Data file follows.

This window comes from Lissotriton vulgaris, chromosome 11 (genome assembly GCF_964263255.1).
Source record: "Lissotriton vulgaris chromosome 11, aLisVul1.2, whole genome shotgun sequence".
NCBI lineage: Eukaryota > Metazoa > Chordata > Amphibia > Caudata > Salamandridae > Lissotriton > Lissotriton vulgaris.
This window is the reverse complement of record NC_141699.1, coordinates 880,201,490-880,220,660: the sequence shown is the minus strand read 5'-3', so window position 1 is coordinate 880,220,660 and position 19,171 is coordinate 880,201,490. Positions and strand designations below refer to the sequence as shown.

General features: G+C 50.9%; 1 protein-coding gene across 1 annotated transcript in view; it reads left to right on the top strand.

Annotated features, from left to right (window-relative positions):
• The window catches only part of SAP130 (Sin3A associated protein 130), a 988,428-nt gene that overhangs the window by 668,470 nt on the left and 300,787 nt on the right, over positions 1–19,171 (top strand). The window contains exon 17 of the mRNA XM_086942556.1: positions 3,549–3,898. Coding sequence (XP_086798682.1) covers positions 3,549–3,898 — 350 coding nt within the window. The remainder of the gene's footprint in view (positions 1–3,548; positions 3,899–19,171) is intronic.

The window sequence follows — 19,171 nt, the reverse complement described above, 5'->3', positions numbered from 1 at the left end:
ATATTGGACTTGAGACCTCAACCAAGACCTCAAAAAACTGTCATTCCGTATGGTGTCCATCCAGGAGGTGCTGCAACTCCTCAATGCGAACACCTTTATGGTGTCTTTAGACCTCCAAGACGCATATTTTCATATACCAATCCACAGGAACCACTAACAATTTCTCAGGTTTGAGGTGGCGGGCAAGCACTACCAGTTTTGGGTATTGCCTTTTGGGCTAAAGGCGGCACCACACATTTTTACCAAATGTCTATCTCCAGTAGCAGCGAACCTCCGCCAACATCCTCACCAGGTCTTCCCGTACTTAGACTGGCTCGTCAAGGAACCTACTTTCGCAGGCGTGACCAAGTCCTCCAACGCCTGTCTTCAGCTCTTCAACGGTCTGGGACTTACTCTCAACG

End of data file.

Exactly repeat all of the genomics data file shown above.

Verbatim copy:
This window comes from Lissotriton vulgaris, chromosome 11 (genome assembly GCF_964263255.1).
Source record: "Lissotriton vulgaris chromosome 11, aLisVul1.2, whole genome shotgun sequence".
NCBI lineage: Eukaryota > Metazoa > Chordata > Amphibia > Caudata > Salamandridae > Lissotriton > Lissotriton vulgaris.
This window is the reverse complement of record NC_141699.1, coordinates 880,201,490-880,220,660: the sequence shown is the minus strand read 5'-3', so window position 1 is coordinate 880,220,660 and position 19,171 is coordinate 880,201,490. Positions and strand designations below refer to the sequence as shown.

General features: G+C 50.9%; 1 protein-coding gene across 1 annotated transcript in view; it reads left to right on the top strand.

Annotated features, from left to right (window-relative positions):
• The window catches only part of SAP130 (Sin3A associated protein 130), a 988,428-nt gene that overhangs the window by 668,470 nt on the left and 300,787 nt on the right, over positions 1–19,171 (top strand). The window contains exon 17 of the mRNA XM_086942556.1: positions 3,549–3,898. Coding sequence (XP_086798682.1) covers positions 3,549–3,898 — 350 coding nt within the window. The remainder of the gene's footprint in view (positions 1–3,548; positions 3,899–19,171) is intronic.

The window sequence follows — 19,171 nt, the reverse complement described above, 5'->3', positions numbered from 1 at the left end:
ATATTGGACTTGAGACCTCAACCAAGACCTCAAAAAACTGTCATTCCGTATGGTGTCCATCCAGGAGGTGCTGCAACTCCTCAATGCGAACACCTTTATGGTGTCTTTAGACCTCCAAGACGCATATTTTCATATACCAATCCACAGGAACCACTAACAATTTCTCAGGTTTGAGGTGGCGGGCAAGCACTACCAGTTTTGGGTATTGCCTTTTGGGCTAAAGGCGGCACCACACATTTTTACCAAATGTCTATCTCCAGTAGCAGCGAACCTCCGCCAACATCCTCACCAGGTCTTCCCGTACTTAGACTGGCTCGTCAAGGAACCTACTTTCGCAGGCGTGACCAAGTCCTCCAACGCCTGTCTTCAGCTCTTCAACGGTCTGGGACTTACTCTCAACG